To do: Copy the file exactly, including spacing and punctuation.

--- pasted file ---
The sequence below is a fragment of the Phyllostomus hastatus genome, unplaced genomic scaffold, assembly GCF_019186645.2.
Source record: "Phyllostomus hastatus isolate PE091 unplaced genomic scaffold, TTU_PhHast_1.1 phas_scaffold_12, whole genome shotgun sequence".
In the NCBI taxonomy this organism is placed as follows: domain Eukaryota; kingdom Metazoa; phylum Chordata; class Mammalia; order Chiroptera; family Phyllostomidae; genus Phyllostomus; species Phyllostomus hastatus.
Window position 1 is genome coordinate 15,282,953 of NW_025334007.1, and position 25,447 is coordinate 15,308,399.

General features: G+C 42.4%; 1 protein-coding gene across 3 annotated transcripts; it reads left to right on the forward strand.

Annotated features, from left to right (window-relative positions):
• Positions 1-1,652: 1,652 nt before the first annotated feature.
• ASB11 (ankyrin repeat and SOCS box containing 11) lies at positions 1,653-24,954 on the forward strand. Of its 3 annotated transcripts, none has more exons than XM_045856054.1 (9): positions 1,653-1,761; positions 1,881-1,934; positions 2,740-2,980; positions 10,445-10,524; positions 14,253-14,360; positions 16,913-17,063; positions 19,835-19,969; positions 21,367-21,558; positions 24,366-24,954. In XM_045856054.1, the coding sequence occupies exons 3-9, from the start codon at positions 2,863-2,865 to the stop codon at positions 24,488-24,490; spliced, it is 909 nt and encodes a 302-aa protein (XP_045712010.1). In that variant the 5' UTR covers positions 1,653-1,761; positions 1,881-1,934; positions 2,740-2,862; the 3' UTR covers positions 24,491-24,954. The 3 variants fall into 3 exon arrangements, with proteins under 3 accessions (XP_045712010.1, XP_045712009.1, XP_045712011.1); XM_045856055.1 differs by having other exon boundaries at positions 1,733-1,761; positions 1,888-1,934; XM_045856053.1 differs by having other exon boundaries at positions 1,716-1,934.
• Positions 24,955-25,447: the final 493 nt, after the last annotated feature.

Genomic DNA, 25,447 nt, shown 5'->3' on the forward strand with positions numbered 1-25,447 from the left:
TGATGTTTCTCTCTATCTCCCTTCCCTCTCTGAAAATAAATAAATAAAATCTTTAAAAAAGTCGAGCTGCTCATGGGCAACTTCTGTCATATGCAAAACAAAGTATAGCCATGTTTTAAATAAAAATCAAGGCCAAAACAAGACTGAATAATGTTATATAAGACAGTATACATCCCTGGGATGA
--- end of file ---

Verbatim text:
The sequence below is a fragment of the Phyllostomus hastatus genome, unplaced genomic scaffold, assembly GCF_019186645.2.
Source record: "Phyllostomus hastatus isolate PE091 unplaced genomic scaffold, TTU_PhHast_1.1 phas_scaffold_12, whole genome shotgun sequence".
In the NCBI taxonomy this organism is placed as follows: domain Eukaryota; kingdom Metazoa; phylum Chordata; class Mammalia; order Chiroptera; family Phyllostomidae; genus Phyllostomus; species Phyllostomus hastatus.
Window position 1 is genome coordinate 15,282,953 of NW_025334007.1, and position 25,447 is coordinate 15,308,399.

General features: G+C 42.4%; 1 protein-coding gene across 3 annotated transcripts; it reads left to right on the forward strand.

Annotated features, from left to right (window-relative positions):
• Positions 1-1,652: 1,652 nt before the first annotated feature.
• ASB11 (ankyrin repeat and SOCS box containing 11) lies at positions 1,653-24,954 on the forward strand. Of its 3 annotated transcripts, none has more exons than XM_045856054.1 (9): positions 1,653-1,761; positions 1,881-1,934; positions 2,740-2,980; positions 10,445-10,524; positions 14,253-14,360; positions 16,913-17,063; positions 19,835-19,969; positions 21,367-21,558; positions 24,366-24,954. In XM_045856054.1, the coding sequence occupies exons 3-9, from the start codon at positions 2,863-2,865 to the stop codon at positions 24,488-24,490; spliced, it is 909 nt and encodes a 302-aa protein (XP_045712010.1). In that variant the 5' UTR covers positions 1,653-1,761; positions 1,881-1,934; positions 2,740-2,862; the 3' UTR covers positions 24,491-24,954. The 3 variants fall into 3 exon arrangements, with proteins under 3 accessions (XP_045712010.1, XP_045712009.1, XP_045712011.1); XM_045856055.1 differs by having other exon boundaries at positions 1,733-1,761; positions 1,888-1,934; XM_045856053.1 differs by having other exon boundaries at positions 1,716-1,934.
• Positions 24,955-25,447: the final 493 nt, after the last annotated feature.

Genomic DNA, 25,447 nt, shown 5'->3' on the forward strand with positions numbered 1-25,447 from the left:
TGATGTTTCTCTCTATCTCCCTTCCCTCTCTGAAAATAAATAAATAAAATCTTTAAAAAAGTCGAGCTGCTCATGGGCAACTTCTGTCATATGCAAAACAAAGTATAGCCATGTTTTAAATAAAAATCAAGGCCAAAACAAGACTGAATAATGTTATATAAGACAGTATACATCCCTGGGATGA